IDEAS home Printed from
   My bibliography  Save this article

Approximation And Regional Aggregation In Multi-Regional Input-Output Analysis For National Carbon Footprint Accounting


  • Robbie Andrew
  • Glen Peters
  • James Lennox


Multi-regional input-output (MRIO) analysis has been widely used to quantify the global environmental impacts (e.g. energy use, greenhouse gas emissions, water use) embodied in consumption and international trade. Often, analysts have used approximations to a full global MRIO model; however, without access to a full MRIO model the approximation errors are unknown. In this paper we use an MRIO model based on the dataset provided by the Global Trade Analysis Project (GTAP) to quantify the errors introduced by various approximations of the full MRIO model. We find that emissions embodied in imports contribute an average 40% of the total emissions embodied in countries' final demands. For the emissions embodied in imports, we find: (a) that the unidirectional trade model gives a good approximation to the full MRIO model when the number of regions in the model is small; (b) that including only the most important trade partner in terms of emissions embodied in imports can substantially improve the accuracy of estimates; and (c) that a world-average input-output table often provides a good representation of the aggregate 'rest of world' economy. Finally, assuming that imports are produced with domestic technology (Domestic Technology Assumption, DTA) in an MRIO model can introduce significant errors and requires careful validation before results are used. However, the DTA generally produces better estimates than ignoring imports altogether.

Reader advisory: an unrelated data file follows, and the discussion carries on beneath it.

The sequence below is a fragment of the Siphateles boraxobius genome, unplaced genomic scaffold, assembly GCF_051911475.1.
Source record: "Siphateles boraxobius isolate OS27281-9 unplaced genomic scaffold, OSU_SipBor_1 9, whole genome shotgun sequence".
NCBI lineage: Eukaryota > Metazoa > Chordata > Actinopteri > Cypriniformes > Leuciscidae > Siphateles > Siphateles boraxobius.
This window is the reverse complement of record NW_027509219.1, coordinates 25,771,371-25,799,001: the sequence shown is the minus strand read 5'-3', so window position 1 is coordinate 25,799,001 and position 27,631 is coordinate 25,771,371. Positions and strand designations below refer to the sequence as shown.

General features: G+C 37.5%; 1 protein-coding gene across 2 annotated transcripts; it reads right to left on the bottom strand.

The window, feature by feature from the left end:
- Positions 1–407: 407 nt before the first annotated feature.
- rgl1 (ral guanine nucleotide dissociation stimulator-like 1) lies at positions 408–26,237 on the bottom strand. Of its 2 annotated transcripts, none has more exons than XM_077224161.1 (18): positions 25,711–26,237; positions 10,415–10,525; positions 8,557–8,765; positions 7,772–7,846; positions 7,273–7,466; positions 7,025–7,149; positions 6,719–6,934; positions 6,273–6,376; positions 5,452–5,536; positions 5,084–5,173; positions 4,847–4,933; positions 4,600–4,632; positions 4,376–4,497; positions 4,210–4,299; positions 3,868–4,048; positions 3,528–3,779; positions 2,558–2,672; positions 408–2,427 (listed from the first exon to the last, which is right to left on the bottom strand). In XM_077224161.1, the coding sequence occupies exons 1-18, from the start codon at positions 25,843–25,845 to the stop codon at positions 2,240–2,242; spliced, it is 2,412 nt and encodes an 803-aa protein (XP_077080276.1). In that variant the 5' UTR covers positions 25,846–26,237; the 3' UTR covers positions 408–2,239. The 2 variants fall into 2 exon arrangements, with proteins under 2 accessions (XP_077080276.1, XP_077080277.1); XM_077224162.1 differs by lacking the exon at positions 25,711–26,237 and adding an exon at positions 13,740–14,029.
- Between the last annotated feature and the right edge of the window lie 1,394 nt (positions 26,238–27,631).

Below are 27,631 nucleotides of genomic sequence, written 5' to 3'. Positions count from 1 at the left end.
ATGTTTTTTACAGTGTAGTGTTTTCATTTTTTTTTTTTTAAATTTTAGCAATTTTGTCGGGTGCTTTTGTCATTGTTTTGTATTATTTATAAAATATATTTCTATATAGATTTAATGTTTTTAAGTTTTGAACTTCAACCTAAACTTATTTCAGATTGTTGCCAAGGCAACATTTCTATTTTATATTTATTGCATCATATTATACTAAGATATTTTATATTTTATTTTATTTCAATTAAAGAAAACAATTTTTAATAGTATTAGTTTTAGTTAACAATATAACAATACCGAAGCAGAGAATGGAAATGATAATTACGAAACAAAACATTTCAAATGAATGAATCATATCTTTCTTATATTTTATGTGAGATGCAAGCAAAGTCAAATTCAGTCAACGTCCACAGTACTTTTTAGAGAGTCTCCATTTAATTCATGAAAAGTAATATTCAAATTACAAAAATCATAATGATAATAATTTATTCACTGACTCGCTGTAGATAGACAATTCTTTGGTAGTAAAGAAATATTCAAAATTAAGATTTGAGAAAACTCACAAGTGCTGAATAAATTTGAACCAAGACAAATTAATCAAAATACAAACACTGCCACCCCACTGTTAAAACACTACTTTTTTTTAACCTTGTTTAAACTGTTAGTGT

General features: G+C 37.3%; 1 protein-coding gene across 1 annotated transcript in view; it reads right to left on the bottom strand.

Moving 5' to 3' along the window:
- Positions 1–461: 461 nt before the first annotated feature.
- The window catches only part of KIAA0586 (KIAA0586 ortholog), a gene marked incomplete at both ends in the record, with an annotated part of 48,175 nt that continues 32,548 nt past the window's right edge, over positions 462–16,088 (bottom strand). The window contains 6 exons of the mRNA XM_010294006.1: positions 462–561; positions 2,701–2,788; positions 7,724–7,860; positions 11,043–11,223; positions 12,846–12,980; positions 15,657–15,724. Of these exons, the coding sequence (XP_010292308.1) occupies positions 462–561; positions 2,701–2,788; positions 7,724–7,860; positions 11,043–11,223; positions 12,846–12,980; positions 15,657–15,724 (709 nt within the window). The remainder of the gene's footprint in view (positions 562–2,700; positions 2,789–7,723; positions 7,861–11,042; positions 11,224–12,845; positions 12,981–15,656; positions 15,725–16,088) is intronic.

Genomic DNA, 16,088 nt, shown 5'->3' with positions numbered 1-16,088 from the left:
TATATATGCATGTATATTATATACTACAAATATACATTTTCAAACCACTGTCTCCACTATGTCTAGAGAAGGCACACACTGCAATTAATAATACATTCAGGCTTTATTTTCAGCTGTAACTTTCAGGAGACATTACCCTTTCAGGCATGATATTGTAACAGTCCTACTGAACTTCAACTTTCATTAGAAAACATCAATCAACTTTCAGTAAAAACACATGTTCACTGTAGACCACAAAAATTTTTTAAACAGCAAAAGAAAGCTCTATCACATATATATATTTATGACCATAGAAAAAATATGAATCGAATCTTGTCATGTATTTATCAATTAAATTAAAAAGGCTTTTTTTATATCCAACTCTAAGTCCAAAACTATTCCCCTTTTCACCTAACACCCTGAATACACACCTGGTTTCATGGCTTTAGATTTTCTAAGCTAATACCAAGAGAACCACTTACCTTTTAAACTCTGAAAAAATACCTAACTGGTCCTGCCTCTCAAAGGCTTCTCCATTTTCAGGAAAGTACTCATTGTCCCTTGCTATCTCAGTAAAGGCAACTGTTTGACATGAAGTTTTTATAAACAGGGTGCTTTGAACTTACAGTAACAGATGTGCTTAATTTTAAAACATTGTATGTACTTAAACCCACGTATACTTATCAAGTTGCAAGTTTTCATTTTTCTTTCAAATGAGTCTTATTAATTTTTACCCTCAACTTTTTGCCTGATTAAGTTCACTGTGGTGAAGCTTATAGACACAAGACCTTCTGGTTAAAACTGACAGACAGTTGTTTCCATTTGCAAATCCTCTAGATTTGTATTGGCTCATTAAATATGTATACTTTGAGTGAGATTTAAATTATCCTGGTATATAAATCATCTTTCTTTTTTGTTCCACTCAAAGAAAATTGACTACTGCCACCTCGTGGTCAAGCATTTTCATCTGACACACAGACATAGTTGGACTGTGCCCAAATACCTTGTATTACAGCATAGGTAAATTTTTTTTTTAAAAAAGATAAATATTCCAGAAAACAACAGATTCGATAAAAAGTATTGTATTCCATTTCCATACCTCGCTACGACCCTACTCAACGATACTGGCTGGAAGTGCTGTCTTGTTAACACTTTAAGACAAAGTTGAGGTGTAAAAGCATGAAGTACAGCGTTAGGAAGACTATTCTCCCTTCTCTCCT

Suggested Citation

  • Robbie Andrew & Glen Peters & James Lennox, 2009. "Approximation And Regional Aggregation In Multi-Regional Input-Output Analysis For National Carbon Footprint Accounting," Economic Systems Research, Taylor & Francis Journals, vol. 21(3), pages 311-335.
  • Handle: RePEc:taf:ecsysr:v:21:y:2009:i:3:p:311-335
    DOI: 10.1080/09535310903541751

    Download full text from publisher

    File URL:
    Download Restriction: Access to full text is restricted to subscribers.

    File URL:
    LibKey link: if access is restricted and if your library uses this service, LibKey will redirect you to where you can use your library subscription to access this item

    As the access to this document is restricted, you may want to search for a different version of it.


    All material on this site has been provided by the respective publishers and authors. You can help correct errors and omissions. When requesting a correction, please mention this item's handle: RePEc:taf:ecsysr:v:21:y:2009:i:3:p:311-335. See general information about how to correct material in RePEc.

    If you have authored this item and are not yet registered with RePEc, we encourage you to do it here. This allows to link your profile to this item. It also allows you to accept potential citations to this item that we are uncertain about.

    We have no bibliographic references for this item. You can help adding them by using this form .

    If you know of missing items citing this one, you can help us creating those links by adding the relevant references in the same way as above, for each refering item. If you are a registered author of this item, you may also want to check the "citations" tab in your RePEc Author Service profile, as there may be some citations waiting for confirmation.

    For technical questions regarding this item, or to correct its authors, title, abstract, bibliographic or download information, contact: Chris Longhurst (email available below). General contact details of provider: .

    Please note that corrections may take a couple of weeks to filter through the various RePEc services.

    IDEAS is a RePEc service. RePEc uses bibliographic data supplied by the respective publishers.